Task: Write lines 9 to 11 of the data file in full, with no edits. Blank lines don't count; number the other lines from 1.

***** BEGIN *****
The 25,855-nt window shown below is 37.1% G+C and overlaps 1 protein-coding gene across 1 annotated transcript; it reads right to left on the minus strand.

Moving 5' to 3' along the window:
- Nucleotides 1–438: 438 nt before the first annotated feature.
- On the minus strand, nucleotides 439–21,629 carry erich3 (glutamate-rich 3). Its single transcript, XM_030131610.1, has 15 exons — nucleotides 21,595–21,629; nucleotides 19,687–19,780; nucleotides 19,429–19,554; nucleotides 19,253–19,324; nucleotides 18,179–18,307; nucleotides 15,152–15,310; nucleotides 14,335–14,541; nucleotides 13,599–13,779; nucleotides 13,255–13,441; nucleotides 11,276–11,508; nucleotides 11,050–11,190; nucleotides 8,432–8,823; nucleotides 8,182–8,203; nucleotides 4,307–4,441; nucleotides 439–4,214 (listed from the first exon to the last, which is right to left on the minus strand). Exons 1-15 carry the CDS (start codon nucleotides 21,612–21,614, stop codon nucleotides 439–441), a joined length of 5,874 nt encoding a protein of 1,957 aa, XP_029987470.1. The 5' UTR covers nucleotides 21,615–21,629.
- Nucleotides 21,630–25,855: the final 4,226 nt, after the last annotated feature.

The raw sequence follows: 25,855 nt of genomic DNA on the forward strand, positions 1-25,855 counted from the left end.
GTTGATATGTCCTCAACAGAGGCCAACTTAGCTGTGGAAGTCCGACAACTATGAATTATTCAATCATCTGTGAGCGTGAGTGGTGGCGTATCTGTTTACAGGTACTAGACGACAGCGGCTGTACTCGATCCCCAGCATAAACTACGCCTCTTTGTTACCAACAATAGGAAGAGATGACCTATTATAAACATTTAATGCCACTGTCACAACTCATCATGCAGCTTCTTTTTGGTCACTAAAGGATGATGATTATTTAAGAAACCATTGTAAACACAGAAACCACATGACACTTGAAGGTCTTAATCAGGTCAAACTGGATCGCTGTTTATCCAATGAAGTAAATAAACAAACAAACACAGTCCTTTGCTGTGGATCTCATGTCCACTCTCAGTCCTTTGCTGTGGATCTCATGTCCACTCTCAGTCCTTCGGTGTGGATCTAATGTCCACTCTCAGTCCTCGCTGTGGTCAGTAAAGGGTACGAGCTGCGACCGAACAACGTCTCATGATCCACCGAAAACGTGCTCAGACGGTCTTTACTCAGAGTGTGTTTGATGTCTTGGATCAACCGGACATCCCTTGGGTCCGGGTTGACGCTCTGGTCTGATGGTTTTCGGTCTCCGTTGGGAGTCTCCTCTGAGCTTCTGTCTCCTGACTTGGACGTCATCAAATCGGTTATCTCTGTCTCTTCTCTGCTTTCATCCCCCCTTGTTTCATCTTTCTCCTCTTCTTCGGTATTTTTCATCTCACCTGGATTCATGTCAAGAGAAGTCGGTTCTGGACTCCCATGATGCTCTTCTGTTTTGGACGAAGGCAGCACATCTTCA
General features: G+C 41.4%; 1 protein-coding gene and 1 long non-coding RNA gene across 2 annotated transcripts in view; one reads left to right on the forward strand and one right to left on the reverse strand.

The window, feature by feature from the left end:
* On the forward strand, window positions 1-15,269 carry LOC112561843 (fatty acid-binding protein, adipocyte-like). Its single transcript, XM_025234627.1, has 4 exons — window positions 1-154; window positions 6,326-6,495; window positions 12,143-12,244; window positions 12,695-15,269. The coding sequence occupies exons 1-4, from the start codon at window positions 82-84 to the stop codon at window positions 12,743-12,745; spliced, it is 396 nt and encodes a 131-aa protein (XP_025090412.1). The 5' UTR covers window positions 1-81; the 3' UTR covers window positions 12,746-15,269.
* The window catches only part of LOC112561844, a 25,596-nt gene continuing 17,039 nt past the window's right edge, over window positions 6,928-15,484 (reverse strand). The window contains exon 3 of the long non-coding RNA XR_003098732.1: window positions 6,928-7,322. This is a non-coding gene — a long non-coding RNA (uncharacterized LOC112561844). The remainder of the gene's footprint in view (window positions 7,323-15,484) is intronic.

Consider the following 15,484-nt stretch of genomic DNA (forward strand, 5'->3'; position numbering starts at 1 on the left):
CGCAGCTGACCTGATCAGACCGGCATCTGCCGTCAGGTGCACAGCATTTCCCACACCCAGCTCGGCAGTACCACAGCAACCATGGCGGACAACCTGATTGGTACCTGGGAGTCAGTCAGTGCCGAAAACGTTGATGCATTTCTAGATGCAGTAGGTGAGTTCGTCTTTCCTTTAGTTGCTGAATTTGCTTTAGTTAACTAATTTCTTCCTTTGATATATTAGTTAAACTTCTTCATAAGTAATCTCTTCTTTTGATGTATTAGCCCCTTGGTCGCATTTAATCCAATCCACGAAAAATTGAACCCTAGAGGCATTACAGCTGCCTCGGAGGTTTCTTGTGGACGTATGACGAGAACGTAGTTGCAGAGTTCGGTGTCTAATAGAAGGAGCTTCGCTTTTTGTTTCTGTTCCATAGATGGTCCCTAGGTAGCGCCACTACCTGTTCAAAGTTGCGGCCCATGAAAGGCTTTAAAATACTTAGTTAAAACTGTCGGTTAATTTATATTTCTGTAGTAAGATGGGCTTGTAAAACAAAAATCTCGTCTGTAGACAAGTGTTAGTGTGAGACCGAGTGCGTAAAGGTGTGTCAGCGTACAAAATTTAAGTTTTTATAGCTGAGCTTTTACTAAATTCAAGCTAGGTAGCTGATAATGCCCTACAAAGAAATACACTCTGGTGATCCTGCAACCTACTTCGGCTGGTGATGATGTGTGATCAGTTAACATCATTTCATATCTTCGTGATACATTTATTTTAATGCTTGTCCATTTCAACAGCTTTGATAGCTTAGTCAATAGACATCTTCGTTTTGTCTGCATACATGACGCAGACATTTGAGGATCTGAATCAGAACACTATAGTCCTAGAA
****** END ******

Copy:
The window, feature by feature from the left end:
* On the forward strand, window positions 1-15,269 carry LOC112561843 (fatty acid-binding protein, adipocyte-like). Its single transcript, XM_025234627.1, has 4 exons — window positions 1-154; window positions 6,326-6,495; window positions 12,143-12,244; window positions 12,695-15,269. The coding sequence occupies exons 1-4, from the start codon at window positions 82-84 to the stop codon at window positions 12,743-12,745; spliced, it is 396 nt and encodes a 131-aa protein (XP_025090412.1). The 5' UTR covers window positions 1-81; the 3' UTR covers window positions 12,746-15,269.
* The window catches only part of LOC112561844, a 25,596-nt gene continuing 17,039 nt past the window's right edge, over window positions 6,928-15,484 (reverse strand). The window contains exon 3 of the long non-coding RNA XR_003098732.1: window positions 6,928-7,322. This is a non-coding gene — a long non-coding RNA (uncharacterized LOC112561844). The remainder of the gene's footprint in view (window positions 7,323-15,484) is intronic.